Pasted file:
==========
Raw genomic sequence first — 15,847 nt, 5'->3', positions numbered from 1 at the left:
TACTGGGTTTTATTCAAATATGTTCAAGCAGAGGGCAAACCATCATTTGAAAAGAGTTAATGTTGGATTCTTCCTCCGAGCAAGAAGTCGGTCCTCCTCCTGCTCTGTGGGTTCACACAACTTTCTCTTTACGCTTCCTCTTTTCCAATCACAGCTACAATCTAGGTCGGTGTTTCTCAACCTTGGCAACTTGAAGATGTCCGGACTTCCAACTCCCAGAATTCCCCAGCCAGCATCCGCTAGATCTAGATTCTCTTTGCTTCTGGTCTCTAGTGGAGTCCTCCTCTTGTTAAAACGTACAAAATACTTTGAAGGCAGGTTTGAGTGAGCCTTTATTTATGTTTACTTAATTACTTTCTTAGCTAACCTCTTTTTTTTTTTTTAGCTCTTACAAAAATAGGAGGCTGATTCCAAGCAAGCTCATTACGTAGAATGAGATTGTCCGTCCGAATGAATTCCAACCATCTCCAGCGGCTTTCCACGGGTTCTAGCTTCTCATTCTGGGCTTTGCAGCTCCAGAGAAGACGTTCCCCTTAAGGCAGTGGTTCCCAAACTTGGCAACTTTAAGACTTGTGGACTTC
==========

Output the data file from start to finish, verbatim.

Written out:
Raw genomic sequence first — 15,847 nt, 5'->3', positions numbered from 1 at the left:
TACTGGGTTTTATTCAAATATGTTCAAGCAGAGGGCAAACCATCATTTGAAAAGAGTTAATGTTGGATTCTTCCTCCGAGCAAGAAGTCGGTCCTCCTCCTGCTCTGTGGGTTCACACAACTTTCTCTTTACGCTTCCTCTTTTCCAATCACAGCTACAATCTAGGTCGGTGTTTCTCAACCTTGGCAACTTGAAGATGTCCGGACTTCCAACTCCCAGAATTCCCCAGCCAGCATCCGCTAGATCTAGATTCTCTTTGCTTCTGGTCTCTAGTGGAGTCCTCCTCTTGTTAAAACGTACAAAATACTTTGAAGGCAGGTTTGAGTGAGCCTTTATTTATGTTTACTTAATTACTTTCTTAGCTAACCTCTTTTTTTTTTTTTAGCTCTTACAAAAATAGGAGGCTGATTCCAAGCAAGCTCATTACGTAGAATGAGATTGTCCGTCCGAATGAATTCCAACCATCTCCAGCGGCTTTCCACGGGTTCTAGCTTCTCATTCTGGGCTTTGCAGCTCCAGAGAAGACGTTCCCCTTAAGGCAGTGGTTCCCAAACTTGGCAACTTTAAGACTTGTGGACTTC